Regional Gardening Reports :: National Gardening Association

In the Garden:
Inland Northwest, High Desert
May, 2004
Regional Report

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A healthy lawn takes less water, fertilizer, and effort than most of us think.

Get on My Grass

Relaxing on a soft, grassy spot is the picture of summertime for most of us. So it's important to plan ahead: What do you want to do with your lawn?

Maybe you want to daydream in a hammock under a shade tree. Or let the kids play hide-and-seek. Or have a tea party or a badminton game. How you will use your lawn determines how large your grassy area needs to be. Can you do it, considering the ongoing drought and new watering restrictions in our region? Yes. Let's embark on the Quest for Less Thirsty Turf, with help from The Lawn Institute.

Modifying Our Expectations
While an uninterrupted expanse of green is soothing to the eye, we don't need golf-course perfect. We need a lawn that doesn't demand a lot. Not a lot of fertilizer. Not a lot of water. Not a lot of our time to care for it.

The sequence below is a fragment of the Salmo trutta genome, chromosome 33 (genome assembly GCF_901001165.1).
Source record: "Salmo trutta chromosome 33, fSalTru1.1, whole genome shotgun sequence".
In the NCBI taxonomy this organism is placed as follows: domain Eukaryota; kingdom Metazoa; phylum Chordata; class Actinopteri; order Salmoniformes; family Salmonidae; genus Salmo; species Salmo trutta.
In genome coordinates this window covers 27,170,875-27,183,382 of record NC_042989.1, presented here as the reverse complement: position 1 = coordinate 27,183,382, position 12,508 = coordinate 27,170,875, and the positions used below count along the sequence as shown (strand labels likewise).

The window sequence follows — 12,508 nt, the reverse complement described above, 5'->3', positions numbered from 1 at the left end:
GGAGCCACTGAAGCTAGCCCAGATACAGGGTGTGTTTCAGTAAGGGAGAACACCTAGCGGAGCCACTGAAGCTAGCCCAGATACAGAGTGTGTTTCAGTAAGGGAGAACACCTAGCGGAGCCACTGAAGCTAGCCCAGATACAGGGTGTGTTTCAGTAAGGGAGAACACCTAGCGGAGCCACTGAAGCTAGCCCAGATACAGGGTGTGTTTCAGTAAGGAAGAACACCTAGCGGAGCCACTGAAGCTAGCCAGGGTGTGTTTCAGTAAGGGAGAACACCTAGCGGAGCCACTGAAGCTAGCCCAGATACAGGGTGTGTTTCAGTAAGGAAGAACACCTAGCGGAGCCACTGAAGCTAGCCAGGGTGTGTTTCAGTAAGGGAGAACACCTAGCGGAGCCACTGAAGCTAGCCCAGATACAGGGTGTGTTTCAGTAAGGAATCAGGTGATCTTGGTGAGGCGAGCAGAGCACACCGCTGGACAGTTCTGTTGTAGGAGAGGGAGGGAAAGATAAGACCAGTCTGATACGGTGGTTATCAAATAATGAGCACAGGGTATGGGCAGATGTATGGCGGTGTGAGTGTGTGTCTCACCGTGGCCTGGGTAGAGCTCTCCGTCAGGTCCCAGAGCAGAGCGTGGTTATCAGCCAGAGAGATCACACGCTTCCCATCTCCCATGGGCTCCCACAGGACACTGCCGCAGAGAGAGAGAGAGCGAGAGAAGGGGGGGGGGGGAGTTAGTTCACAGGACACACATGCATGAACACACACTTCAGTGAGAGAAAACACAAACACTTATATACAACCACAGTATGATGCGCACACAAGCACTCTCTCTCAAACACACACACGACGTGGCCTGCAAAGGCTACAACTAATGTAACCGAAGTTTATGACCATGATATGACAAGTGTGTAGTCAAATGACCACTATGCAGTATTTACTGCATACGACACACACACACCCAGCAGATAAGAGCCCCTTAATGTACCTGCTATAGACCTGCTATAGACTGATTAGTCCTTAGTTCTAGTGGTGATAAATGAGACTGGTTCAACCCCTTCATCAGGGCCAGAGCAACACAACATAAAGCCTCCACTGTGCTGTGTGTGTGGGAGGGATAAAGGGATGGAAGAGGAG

Reduce the amount recommended on the label. You'll get less growth, along with less demand for water. A slow-release type of fertilizer insures a more consistent growth rate.

Raise the mowing height of your lawn mower to 3 inches. Longer grass blades shade the soil and grass crowns, lessening the need for extra water. And they encourage better, deeper, root growth. Make sure, too, that you mow often enough so that you only mow a third of the grass at any one time. Mulching mowers return all that fertilizer and moisture to the lawn, do not cause thatch, and eliminate raking. And be sure to keep the blade sharp. A dull blade tears the grass blades, turning them brown. And that makes you think the grass needs water.

Adjust the schedule so the lawn gets what it truly needs: 1 inch per week. Weather changes and growth patterns determine a lawn's water needs. Sink a screwdriver into the turf. If it goes in easily, the soil is well-watered at least 6 inches down. Most grass roots in sandy soils should be 6 to 12 inches deep; in clay soils, only 4 to 8 inches. The root zone needs a soaking every 7 to 10 days in hot weather.

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